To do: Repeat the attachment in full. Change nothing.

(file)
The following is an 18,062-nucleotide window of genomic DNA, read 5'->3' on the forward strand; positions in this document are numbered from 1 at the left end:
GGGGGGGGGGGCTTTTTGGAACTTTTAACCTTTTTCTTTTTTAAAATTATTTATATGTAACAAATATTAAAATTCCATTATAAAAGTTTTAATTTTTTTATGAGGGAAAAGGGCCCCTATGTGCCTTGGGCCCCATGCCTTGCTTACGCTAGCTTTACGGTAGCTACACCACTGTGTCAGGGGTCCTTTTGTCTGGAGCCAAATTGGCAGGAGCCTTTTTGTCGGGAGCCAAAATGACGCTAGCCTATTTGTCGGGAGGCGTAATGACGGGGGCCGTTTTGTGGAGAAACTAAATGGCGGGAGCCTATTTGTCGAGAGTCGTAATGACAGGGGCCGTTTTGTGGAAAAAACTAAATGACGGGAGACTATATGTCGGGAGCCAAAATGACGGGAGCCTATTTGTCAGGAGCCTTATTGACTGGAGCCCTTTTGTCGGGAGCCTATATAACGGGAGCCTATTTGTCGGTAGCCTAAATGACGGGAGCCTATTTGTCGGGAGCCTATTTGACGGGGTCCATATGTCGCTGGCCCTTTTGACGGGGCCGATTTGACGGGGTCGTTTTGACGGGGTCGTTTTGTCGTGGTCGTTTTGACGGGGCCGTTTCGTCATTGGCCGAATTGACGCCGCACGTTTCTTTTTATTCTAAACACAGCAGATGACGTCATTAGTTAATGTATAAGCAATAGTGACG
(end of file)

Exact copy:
The following is an 18,062-nucleotide window of genomic DNA, read 5'->3' on the forward strand; positions in this document are numbered from 1 at the left end:
GGGGGGGGGGGCTTTTTGGAACTTTTAACCTTTTTCTTTTTTAAAATTATTTATATGTAACAAATATTAAAATTCCATTATAAAAGTTTTAATTTTTTTATGAGGGAAAAGGGCCCCTATGTGCCTTGGGCCCCATGCCTTGCTTACGCTAGCTTTACGGTAGCTACACCACTGTGTCAGGGGTCCTTTTGTCTGGAGCCAAATTGGCAGGAGCCTTTTTGTCGGGAGCCAAAATGACGCTAGCCTATTTGTCGGGAGGCGTAATGACGGGGGCCGTTTTGTGGAGAAACTAAATGGCGGGAGCCTATTTGTCGAGAGTCGTAATGACAGGGGCCGTTTTGTGGAAAAAACTAAATGACGGGAGACTATATGTCGGGAGCCAAAATGACGGGAGCCTATTTGTCAGGAGCCTTATTGACTGGAGCCCTTTTGTCGGGAGCCTATATAACGGGAGCCTATTTGTCGGTAGCCTAAATGACGGGAGCCTATTTGTCGGGAGCCTATTTGACGGGGTCCATATGTCGCTGGCCCTTTTGACGGGGCCGATTTGACGGGGTCGTTTTGACGGGGTCGTTTTGTCGTGGTCGTTTTGACGGGGCCGTTTCGTCATTGGCCGAATTGACGCCGCACGTTTCTTTTTATTCTAAACACAGCAGATGACGTCATTAGTTAATGTATAAGCAATAGTGACG